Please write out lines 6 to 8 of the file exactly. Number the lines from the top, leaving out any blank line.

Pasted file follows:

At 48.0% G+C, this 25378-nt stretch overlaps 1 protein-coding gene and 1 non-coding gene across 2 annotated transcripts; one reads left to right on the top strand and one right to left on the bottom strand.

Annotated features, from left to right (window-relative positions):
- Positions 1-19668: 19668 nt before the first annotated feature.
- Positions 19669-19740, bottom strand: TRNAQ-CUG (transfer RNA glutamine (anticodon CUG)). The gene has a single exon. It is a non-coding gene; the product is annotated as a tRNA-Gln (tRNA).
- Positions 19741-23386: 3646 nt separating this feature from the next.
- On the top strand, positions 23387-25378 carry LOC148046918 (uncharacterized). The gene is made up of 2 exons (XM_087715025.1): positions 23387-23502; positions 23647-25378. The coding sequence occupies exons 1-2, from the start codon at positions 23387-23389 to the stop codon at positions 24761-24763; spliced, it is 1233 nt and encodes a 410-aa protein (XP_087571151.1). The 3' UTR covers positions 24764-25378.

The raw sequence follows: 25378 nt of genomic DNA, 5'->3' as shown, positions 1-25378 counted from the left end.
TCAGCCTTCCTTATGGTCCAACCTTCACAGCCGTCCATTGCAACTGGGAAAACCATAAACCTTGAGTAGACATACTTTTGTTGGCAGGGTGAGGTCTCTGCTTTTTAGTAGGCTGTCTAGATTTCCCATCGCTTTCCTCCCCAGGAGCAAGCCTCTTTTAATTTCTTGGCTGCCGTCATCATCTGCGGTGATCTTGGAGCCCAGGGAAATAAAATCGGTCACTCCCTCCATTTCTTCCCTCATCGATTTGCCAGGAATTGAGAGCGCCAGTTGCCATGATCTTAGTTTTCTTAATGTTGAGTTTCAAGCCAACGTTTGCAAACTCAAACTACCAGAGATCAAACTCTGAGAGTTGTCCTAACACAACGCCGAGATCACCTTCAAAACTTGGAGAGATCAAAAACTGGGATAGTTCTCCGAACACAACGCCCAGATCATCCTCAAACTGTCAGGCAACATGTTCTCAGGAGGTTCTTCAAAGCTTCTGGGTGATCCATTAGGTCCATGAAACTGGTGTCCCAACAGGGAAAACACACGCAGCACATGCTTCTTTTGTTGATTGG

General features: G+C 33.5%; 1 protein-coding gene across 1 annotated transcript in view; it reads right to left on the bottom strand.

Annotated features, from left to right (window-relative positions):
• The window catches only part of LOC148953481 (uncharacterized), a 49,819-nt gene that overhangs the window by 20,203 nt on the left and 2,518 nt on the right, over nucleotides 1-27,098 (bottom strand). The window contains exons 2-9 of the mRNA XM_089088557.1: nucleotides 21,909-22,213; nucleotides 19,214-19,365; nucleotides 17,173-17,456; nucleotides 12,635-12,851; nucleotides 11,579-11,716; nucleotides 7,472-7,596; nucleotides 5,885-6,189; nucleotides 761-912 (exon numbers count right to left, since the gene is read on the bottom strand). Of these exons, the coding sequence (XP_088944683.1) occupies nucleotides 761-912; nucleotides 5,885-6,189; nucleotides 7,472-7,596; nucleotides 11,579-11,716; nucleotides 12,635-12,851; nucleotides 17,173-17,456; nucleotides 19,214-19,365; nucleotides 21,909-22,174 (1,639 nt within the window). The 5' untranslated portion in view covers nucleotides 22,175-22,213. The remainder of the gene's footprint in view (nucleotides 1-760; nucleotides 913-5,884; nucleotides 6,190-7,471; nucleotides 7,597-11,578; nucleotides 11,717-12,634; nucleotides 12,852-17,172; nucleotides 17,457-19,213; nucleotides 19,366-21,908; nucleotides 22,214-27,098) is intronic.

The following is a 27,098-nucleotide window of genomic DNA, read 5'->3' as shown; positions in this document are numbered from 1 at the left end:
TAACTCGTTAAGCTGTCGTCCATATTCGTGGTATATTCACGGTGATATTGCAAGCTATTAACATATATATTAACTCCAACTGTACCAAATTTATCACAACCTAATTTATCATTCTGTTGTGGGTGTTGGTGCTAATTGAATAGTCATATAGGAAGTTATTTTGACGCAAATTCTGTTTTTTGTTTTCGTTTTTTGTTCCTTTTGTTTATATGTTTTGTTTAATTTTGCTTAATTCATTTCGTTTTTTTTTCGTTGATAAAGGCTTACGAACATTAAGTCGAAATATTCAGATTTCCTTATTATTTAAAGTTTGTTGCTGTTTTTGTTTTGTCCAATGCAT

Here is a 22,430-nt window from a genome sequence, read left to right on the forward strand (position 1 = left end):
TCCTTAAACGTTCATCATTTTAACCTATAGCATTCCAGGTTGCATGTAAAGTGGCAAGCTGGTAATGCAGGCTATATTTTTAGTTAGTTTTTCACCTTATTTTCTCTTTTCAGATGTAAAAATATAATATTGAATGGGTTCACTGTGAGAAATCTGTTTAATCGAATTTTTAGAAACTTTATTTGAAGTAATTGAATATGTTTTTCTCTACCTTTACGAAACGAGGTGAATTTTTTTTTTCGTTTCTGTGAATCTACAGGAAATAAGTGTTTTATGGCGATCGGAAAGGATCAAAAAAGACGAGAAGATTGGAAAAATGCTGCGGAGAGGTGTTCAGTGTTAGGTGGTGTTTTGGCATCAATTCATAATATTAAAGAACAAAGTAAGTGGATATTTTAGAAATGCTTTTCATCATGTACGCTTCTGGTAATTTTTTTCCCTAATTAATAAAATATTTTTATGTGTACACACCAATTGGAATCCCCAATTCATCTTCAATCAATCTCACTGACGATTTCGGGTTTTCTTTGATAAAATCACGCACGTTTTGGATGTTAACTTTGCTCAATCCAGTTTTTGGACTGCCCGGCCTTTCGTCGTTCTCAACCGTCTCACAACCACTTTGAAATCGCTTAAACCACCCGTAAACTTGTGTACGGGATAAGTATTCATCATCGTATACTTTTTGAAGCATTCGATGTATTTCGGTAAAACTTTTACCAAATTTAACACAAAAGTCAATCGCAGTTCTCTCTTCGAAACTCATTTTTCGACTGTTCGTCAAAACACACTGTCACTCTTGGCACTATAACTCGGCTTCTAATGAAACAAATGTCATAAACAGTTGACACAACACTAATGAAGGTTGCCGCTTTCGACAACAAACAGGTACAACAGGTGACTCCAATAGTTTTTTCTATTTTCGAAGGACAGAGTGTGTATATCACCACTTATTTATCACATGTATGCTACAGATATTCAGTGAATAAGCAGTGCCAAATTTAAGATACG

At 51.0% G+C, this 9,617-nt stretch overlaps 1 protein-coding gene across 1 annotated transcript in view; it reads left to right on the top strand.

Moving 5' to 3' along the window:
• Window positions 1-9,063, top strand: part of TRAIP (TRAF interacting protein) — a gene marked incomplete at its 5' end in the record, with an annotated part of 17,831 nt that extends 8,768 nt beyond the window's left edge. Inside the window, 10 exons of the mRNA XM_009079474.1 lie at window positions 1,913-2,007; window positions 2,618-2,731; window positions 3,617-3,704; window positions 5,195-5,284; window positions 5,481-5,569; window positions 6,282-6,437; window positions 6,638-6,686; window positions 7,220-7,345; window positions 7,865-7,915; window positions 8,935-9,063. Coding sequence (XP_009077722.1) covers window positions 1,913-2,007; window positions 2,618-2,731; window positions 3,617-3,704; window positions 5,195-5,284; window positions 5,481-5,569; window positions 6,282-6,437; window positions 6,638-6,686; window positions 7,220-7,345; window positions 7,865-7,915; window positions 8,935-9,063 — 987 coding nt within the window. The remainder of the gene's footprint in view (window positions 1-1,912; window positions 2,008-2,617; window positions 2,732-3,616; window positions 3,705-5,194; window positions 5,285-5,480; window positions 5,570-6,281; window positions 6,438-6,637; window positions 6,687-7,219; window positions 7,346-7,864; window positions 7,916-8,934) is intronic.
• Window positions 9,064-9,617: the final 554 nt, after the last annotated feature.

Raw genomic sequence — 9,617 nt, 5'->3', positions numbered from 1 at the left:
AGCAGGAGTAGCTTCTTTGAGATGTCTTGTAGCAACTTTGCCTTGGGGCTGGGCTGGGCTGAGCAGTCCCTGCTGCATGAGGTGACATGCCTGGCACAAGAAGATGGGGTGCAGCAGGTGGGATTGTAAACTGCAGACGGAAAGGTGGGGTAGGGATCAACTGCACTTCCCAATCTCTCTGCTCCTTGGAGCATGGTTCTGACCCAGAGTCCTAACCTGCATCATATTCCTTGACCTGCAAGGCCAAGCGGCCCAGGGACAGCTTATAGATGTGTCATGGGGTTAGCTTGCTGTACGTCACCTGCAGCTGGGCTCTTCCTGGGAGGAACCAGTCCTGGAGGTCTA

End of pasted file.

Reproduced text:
- On the top strand, positions 23387-25378 carry LOC148046918 (uncharacterized). The gene is made up of 2 exons (XM_087715025.1): positions 23387-23502; positions 23647-25378. The coding sequence occupies exons 1-2, from the start codon at positions 23387-23389 to the stop codon at positions 24761-24763; spliced, it is 1233 nt and encodes a 410-aa protein (XP_087571151.1). The 3' UTR covers positions 24764-25378.

The raw sequence follows: 25378 nt of genomic DNA, 5'->3' as shown, positions 1-25378 counted from the left end.
TCAGCCTTCCTTATGGTCCAACCTTCACAGCCGTCCATTGCAACTGGGAAAACCATAAACCTTGAGTAGACATACTTTTGTTGGCAGGGTGAGGTCTCTGCTTTTTAGTAGGCTGTCTAGATTTCCCATCGCTTTCCTCCCCAGGAGCAAGCCTCTTTTAATTTCTTGGCTGCCGTCATCATCTGCGGTGATCTTGGAGCCCAGGGAAATAAAATCGGTCACTCCCTCCATTTCTTCCCTCATCGATTTGCCAGGAATTGAGAGCGCCAGTTGCCATGATCTTAGTTTTCTTAATGTTGAGTTTCAAGCCAACGTTTGCAAACTCAAACTACCAGAGATCAAACTCTGAGAGTTGTCCTAACACAACGCCGAGATCACCTTCAAAACTTGGAGAGATCAAAAACTGGGATAGTTCTCCGAACACAACGCCCAGATCATCCTCAAACTGTCAGGCAACATGTTCTCAGGAGGTTCTTCAAAGCTTCTGGGTGATCCATTAGGTCCATGAAACTGGTGTCCCAACAGGGAAAACACACGCAGCACATGCTTCTTTTGTTGATTGG